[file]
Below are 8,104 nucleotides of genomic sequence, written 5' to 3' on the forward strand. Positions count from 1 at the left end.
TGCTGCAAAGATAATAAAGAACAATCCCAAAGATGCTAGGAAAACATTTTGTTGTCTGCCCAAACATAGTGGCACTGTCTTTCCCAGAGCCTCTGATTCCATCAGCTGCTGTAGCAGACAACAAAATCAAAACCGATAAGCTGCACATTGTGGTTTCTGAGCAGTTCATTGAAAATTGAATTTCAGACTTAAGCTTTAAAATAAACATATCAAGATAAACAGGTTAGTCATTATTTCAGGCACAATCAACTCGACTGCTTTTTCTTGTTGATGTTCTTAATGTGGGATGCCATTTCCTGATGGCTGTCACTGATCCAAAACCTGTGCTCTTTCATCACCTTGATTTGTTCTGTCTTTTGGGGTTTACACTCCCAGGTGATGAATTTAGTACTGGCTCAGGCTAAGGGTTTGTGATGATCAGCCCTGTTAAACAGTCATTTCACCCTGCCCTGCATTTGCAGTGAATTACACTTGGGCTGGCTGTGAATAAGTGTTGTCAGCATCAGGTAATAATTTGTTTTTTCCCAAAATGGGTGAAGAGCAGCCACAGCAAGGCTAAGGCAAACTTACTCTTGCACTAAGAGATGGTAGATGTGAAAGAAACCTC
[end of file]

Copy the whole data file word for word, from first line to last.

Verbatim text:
Below are 8,104 nucleotides of genomic sequence, written 5' to 3' on the forward strand. Positions count from 1 at the left end.
TGCTGCAAAGATAATAAAGAACAATCCCAAAGATGCTAGGAAAACATTTTGTTGTCTGCCCAAACATAGTGGCACTGTCTTTCCCAGAGCCTCTGATTCCATCAGCTGCTGTAGCAGACAACAAAATCAAAACCGATAAGCTGCACATTGTGGTTTCTGAGCAGTTCATTGAAAATTGAATTTCAGACTTAAGCTTTAAAATAAACATATCAAGATAAACAGGTTAGTCATTATTTCAGGCACAATCAACTCGACTGCTTTTTCTTGTTGATGTTCTTAATGTGGGATGCCATTTCCTGATGGCTGTCACTGATCCAAAACCTGTGCTCTTTCATCACCTTGATTTGTTCTGTCTTTTGGGGTTTACACTCCCAGGTGATGAATTTAGTACTGGCTCAGGCTAAGGGTTTGTGATGATCAGCCCTGTTAAACAGTCATTTCACCCTGCCCTGCATTTGCAGTGAATTACACTTGGGCTGGCTGTGAATAAGTGTTGTCAGCATCAGGTAATAATTTGTTTTTTCCCAAAATGGGTGAAGAGCAGCCACAGCAAGGCTAAGGCAAACTTACTCTTGCACTAAGAGATGGTAGATGTGAAAGAAACCTC